Artificial intelligence confirms Eastern Bristlebird survived bushfires


Eastern Bristlebird is an elusive species and, existing only in a few areas on the east coast of Australia, is listed as Vulnerable on the IUCN Red List. The bushfires that raged through its rainforest home left ornithologists and birders concerned for its continued existence in south-east Queensland, where there have been no observer reports since the natural disaster in 2019-2020. Before the fires, it was estimated that the area held no more than 40 bristlebirds.

In an effort to ascertain the status of the species in the area, Queensland University of Technology (QUT) teamed up with BirdLife Australia and Healthy Land and Water to position five autonomous sound recording devices in the bird's northern range in 2022.

It was feared that the northern population of Eastern Bristlebird may have perished as a result of bushfires in 2019-2020 (JJ Harrison via Wikimedia Commons).

Dr Lance de Vine, QUT computer scientists, streamlined the process of analysing the hundreds of hours of sound recordings by creating an artificial intelligence model that was trained to identify Eastern Bristlebird vocalisations.

Explaining why the team went down the artificial intelligence path, Susan Fuller, associate professor at QUT, said: "We've always come back to the same stumbling block of someone having to sit down and go through the recordings minute by minute, manually identifying the calls."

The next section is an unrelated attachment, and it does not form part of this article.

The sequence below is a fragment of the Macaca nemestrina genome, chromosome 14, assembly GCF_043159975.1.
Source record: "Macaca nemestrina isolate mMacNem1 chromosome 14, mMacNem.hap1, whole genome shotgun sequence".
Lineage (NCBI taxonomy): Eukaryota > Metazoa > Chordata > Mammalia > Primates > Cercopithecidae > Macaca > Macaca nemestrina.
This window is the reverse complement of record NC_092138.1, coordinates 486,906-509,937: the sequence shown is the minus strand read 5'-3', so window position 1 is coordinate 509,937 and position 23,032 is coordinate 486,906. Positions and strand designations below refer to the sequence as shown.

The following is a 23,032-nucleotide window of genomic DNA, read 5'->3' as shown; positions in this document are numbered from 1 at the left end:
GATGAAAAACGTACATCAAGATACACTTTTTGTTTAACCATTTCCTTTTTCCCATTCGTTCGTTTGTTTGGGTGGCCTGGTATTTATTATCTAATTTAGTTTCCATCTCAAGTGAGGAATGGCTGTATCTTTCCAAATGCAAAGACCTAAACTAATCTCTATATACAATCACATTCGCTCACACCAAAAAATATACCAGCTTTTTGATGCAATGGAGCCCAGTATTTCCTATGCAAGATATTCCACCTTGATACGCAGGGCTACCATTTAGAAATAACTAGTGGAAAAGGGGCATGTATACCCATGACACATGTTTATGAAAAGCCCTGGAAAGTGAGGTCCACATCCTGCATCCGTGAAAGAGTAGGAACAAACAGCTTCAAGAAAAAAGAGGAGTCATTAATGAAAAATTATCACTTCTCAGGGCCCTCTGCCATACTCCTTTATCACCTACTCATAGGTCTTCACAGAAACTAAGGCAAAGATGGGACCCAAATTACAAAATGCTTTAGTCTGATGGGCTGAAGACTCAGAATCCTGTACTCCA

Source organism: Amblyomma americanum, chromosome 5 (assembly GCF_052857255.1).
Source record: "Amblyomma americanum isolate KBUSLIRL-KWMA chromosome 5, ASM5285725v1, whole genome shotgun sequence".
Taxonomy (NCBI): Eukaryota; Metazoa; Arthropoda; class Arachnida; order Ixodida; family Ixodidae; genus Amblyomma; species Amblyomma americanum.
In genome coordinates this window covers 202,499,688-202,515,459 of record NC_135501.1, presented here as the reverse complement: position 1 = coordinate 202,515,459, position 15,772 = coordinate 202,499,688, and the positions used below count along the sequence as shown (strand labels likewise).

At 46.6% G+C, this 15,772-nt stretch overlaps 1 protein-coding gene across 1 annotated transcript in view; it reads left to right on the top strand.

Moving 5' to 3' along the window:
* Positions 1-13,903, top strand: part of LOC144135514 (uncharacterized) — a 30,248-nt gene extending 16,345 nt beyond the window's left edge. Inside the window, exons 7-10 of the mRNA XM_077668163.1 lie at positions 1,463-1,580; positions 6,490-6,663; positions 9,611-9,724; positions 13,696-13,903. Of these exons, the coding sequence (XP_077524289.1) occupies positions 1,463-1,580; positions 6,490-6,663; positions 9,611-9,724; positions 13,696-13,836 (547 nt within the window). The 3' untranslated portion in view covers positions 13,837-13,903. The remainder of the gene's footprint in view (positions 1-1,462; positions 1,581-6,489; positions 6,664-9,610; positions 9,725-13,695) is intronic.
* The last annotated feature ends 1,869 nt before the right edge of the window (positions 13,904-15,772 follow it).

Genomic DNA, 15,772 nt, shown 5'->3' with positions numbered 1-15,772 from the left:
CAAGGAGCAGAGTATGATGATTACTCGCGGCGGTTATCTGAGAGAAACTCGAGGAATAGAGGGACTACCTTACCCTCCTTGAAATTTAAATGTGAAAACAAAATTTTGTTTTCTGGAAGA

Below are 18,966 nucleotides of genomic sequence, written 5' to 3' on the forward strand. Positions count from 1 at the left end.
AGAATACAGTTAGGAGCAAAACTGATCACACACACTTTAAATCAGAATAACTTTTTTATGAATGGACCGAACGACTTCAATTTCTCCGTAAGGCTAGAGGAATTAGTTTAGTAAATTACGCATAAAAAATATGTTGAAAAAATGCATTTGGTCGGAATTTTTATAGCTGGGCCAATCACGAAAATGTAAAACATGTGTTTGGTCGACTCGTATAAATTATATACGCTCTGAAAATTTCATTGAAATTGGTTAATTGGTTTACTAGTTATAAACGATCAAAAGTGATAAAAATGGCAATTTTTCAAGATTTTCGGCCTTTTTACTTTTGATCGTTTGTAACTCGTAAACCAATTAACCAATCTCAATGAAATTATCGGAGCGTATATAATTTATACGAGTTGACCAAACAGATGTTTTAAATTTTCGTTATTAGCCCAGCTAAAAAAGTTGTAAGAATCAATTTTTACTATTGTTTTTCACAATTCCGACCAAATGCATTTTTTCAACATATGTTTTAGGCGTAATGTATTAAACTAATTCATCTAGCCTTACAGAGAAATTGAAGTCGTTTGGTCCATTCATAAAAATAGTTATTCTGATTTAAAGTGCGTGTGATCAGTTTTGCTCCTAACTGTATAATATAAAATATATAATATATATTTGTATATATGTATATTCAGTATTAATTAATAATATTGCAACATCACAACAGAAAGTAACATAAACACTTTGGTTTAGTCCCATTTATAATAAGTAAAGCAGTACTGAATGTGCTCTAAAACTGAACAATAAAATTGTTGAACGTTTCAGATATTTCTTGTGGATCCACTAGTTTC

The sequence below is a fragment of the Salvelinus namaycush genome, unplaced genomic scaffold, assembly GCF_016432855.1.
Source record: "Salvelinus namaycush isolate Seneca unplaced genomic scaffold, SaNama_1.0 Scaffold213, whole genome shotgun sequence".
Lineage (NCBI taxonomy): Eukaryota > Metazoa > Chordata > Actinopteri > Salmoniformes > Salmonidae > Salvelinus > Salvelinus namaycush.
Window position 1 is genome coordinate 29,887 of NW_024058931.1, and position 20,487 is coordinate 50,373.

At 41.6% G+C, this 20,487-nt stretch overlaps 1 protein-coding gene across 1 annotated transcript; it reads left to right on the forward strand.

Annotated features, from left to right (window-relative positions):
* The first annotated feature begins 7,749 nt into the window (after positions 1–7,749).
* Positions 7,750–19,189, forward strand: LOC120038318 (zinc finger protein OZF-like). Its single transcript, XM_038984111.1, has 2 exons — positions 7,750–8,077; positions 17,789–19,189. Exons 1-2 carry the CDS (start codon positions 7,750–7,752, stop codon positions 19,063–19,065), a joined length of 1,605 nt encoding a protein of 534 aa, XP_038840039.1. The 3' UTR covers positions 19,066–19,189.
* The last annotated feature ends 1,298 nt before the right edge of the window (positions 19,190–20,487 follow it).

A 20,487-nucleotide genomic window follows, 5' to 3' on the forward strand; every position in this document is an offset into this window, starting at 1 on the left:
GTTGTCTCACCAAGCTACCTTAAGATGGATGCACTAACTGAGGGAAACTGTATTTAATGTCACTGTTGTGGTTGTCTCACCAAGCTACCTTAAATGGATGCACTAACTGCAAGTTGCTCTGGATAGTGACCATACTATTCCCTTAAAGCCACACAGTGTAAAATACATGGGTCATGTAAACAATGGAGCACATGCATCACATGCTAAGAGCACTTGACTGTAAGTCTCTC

Professor Fuller said that the use of artificial intelligence in analysing the sound recordings is "a gamechanger for us."

However, the model needed the initial input of a trained human ear. Callan Alexander, BirdLife threatened species project officer, was the first to pick out Eastern Bristlebird vocalisations from the recording and confirm the survival of the species in the area. This allowed the trained AI program to quickly identify 350 bristlebird calls from the two months of sound files.

Researchers have now installed a further 20 acoustic monitors to gain a fuller understanding of the current status of the species in the northern part of its range.